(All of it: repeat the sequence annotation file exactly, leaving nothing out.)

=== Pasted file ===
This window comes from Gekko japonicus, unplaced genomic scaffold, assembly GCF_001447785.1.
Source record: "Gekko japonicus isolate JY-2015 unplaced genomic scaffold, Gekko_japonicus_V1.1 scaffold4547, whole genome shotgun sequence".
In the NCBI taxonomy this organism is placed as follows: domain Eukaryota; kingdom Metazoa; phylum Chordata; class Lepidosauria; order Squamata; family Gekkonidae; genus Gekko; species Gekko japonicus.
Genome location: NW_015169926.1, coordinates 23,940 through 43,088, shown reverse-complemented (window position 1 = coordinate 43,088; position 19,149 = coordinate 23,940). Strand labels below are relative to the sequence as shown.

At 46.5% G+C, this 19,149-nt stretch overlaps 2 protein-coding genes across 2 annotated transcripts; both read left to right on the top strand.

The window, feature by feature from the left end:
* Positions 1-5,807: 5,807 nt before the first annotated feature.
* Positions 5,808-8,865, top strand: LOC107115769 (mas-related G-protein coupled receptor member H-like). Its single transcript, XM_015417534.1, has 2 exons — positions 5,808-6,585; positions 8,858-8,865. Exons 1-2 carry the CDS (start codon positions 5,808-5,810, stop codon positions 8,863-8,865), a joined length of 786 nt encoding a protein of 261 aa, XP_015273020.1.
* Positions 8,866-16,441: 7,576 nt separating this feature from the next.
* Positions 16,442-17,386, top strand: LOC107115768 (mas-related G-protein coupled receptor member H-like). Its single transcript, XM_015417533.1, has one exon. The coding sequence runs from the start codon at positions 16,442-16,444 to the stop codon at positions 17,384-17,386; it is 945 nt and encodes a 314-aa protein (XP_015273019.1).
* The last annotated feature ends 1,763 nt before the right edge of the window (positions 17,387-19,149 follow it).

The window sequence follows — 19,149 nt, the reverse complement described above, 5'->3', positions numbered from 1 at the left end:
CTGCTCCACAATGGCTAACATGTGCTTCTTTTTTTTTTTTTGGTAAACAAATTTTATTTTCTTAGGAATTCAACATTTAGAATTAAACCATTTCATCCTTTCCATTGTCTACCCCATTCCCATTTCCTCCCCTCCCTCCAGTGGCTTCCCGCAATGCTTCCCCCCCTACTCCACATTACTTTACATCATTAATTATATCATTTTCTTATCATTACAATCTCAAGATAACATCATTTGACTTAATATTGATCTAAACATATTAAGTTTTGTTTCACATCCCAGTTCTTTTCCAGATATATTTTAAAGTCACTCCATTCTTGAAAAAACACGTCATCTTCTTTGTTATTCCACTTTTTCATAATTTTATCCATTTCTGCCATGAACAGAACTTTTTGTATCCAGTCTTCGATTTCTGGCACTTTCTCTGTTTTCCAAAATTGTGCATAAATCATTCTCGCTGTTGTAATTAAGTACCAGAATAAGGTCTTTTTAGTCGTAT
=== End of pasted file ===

This window comes from Gekko japonicus, unplaced genomic scaffold, assembly GCF_001447785.1.
Source record: "Gekko japonicus isolate JY-2015 unplaced genomic scaffold, Gekko_japonicus_V1.1 scaffold4547, whole genome shotgun sequence".
In the NCBI taxonomy this organism is placed as follows: domain Eukaryota; kingdom Metazoa; phylum Chordata; class Lepidosauria; order Squamata; family Gekkonidae; genus Gekko; species Gekko japonicus.
Genome location: NW_015169926.1, coordinates 23,940 through 43,088, shown reverse-complemented (window position 1 = coordinate 43,088; position 19,149 = coordinate 23,940). Strand labels below are relative to the sequence as shown.

At 46.5% G+C, this 19,149-nt stretch overlaps 2 protein-coding genes across 2 annotated transcripts; both read left to right on the top strand.

The window, feature by feature from the left end:
* Positions 1-5,807: 5,807 nt before the first annotated feature.
* Positions 5,808-8,865, top strand: LOC107115769 (mas-related G-protein coupled receptor member H-like). Its single transcript, XM_015417534.1, has 2 exons — positions 5,808-6,585; positions 8,858-8,865. Exons 1-2 carry the CDS (start codon positions 5,808-5,810, stop codon positions 8,863-8,865), a joined length of 786 nt encoding a protein of 261 aa, XP_015273020.1.
* Positions 8,866-16,441: 7,576 nt separating this feature from the next.
* Positions 16,442-17,386, top strand: LOC107115768 (mas-related G-protein coupled receptor member H-like). Its single transcript, XM_015417533.1, has one exon. The coding sequence runs from the start codon at positions 16,442-16,444 to the stop codon at positions 17,384-17,386; it is 945 nt and encodes a 314-aa protein (XP_015273019.1).
* The last annotated feature ends 1,763 nt before the right edge of the window (positions 17,387-19,149 follow it).

The window sequence follows — 19,149 nt, the reverse complement described above, 5'->3', positions numbered from 1 at the left end:
CTGCTCCACAATGGCTAACATGTGCTTCTTTTTTTTTTTTTGGTAAACAAATTTTATTTTCTTAGGAATTCAACATTTAGAATTAAACCATTTCATCCTTTCCATTGTCTACCCCATTCCCATTTCCTCCCCTCCCTCCAGTGGCTTCCCGCAATGCTTCCCCCCCTACTCCACATTACTTTACATCATTAATTATATCATTTTCTTATCATTACAATCTCAAGATAACATCATTTGACTTAATATTGATCTAAACATATTAAGTTTTGTTTCACATCCCAGTTCTTTTCCAGATATATTTTAAAGTCACTCCATTCTTGAAAAAACACGTCATCTTCTTTGTTATTCCACTTTTTCATAATTTTATCCATTTCTGCCATGAACAGAACTTTTTGTATCCAGTCTTCGATTTCTGGCACTTTCTCTGTTTTCCAAAATTGTGCATAAATCATTCTCGCTGTTGTAATTAAGTACCAGAATAAGGTCTTTTTAGTCGTAT